Cloud services have been shaking up the industry for years now, and its adoption by small and mid-sized businesses is driving cloud computing’s growth.
Yet while there are many benefits to migrating to the cloud, it isn’t the solution for every situation. This article will explore some reasons why your business may not suit the cloud.
Don’t get us wrong. There are many business benefits of working in the cloud. These include:
- consistent access to the same applications as on-site colleagues for every user;
- no need to install software on every individual’s device;
- upgrades and security patching made easier for the IT team;
- faster setup and easier scaling (up or down as needed);
- enterprise-level security without having to reinvent the wheel at the individual system level;
- built-in redundancy offering protection against a single point of failure.
Still, cloud computing isn’t a silver-bullet solution. There are areas of the business that you may want to think twice about before migrating to the cloud.
Proceed to the cloud with caution
Consider how a move to cloud computing could affect your business. Don’t blindly sign up to put everything online. For one thing, cloud migration makes your business reliant on internet connectivity. If your small business struggles with a dodgy internet service provider (ISP), solve that before moving to the cloud. ISPs that suffer frequent outages or slow speeds are not great hosts for cloud computing.
In situations involving large amounts of data transfer, such as video editing, it doesn’t make sense to work from a cloud server.
You’ll also want to think twice before putting sensitive data in the cloud. Switching to cloud servers can improve security for many small businesses, and the move also gives them access to encryption and redundancy, but if data security is a concern (or a compliance issue), do a deep dive into providers’ cybersecurity efforts.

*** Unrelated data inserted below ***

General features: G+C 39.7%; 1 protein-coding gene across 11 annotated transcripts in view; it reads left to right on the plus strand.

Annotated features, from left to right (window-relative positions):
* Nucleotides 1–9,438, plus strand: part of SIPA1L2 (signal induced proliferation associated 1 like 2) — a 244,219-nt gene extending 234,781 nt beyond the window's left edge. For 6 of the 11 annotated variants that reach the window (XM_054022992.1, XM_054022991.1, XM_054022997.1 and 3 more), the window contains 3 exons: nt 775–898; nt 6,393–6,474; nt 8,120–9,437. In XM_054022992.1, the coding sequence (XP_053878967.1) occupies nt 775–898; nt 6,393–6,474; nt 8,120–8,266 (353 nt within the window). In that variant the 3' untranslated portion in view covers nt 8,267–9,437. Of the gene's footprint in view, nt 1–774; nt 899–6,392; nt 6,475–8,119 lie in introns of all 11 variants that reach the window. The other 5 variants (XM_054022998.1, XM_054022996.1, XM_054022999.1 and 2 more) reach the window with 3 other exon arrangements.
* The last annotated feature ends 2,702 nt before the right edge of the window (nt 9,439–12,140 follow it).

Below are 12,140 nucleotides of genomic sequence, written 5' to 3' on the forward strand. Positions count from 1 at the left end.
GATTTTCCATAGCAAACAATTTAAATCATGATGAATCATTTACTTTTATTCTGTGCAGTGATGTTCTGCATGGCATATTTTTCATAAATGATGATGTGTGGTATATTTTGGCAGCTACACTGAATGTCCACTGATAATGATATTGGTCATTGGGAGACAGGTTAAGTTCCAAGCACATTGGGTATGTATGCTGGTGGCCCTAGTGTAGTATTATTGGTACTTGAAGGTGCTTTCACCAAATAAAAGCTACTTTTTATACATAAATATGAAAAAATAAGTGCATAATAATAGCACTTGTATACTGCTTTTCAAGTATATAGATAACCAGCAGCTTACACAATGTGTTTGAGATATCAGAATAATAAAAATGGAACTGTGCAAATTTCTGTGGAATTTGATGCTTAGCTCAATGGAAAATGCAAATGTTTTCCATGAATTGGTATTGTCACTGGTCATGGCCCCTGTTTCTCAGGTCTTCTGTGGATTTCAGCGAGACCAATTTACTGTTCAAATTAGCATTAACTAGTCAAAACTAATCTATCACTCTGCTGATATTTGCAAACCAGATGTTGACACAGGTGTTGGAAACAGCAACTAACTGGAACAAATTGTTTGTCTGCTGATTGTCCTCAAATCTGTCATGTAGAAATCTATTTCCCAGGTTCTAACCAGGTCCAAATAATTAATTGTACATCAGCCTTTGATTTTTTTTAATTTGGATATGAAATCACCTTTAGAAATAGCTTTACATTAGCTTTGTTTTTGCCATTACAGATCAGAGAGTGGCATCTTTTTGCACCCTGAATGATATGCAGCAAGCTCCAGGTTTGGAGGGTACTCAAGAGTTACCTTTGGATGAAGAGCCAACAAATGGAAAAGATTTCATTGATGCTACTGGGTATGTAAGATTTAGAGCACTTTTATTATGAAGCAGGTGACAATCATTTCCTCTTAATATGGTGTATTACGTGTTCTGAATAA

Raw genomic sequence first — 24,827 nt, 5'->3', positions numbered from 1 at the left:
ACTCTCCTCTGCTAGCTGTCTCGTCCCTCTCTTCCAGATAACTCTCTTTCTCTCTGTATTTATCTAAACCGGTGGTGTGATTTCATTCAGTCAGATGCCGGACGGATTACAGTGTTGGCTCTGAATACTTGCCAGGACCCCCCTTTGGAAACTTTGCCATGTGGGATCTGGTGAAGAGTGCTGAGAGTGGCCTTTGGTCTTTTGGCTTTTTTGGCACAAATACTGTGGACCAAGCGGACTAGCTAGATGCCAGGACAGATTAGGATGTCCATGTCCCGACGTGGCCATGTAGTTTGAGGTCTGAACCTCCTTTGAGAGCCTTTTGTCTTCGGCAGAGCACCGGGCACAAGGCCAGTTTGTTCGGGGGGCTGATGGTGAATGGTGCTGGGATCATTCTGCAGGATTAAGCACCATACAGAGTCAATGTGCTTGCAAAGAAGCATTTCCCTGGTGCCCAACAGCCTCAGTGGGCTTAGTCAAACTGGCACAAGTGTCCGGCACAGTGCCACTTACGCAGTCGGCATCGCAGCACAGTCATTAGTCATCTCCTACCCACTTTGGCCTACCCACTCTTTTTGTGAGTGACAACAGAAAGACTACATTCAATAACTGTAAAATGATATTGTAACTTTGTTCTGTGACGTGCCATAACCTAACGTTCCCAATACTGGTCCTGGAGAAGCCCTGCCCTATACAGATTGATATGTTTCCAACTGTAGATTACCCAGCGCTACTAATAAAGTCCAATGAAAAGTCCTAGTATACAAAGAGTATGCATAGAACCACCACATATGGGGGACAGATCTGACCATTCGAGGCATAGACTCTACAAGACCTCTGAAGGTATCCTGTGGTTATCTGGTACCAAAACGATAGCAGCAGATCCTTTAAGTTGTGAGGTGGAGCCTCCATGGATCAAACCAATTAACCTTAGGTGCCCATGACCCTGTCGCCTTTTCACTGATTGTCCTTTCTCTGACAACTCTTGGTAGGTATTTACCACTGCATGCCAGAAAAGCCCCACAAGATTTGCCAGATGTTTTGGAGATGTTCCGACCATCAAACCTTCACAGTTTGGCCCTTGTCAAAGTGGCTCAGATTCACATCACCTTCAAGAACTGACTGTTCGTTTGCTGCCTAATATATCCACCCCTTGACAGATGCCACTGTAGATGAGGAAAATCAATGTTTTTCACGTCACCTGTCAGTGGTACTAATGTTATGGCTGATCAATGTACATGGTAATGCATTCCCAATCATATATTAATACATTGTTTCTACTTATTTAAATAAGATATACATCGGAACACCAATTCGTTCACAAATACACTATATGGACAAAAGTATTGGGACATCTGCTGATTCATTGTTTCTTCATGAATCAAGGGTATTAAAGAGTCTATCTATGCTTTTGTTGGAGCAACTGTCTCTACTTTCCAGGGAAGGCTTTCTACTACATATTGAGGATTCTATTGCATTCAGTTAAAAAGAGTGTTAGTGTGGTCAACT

If you use custom software and data transfer, you may also want to reconsider migrating to the cloud: it may have never been designed to work in the cloud. New cloud-based software may promise all the same features and cost savings, but make sure you understand what that software does and doesn’t do.
The cloud option may not be right for you if your needs are going to change as your business evolves. Cloud vendors are going to try to keep you dependent on their solutions, and they don’t always make it easy for you to move to new software when you need different or new features.
You also run the risk of becoming a multi-cloud organization. This is when different teams at your business each have their own cloud software. This can give users access to best-in-class applications, but it can also lead to unwieldy computing complexity.
Supporting your cloud decisions
Successful cloud migration also requires good customer support. If your IT team is overworked (or nonexistent), you need a vendor with accessible cloud support. Alternatively, you could work with a managed service provider to support your transition to the cloud.
Considering a move to the cloud? Consult with our cloud computing experts first. We can guide you to a well-established cloud provider with a wide range of services. We’re also here to help with the migration. We can help make sure the solution suits your needs and the transition goes smoothly. Contact us here.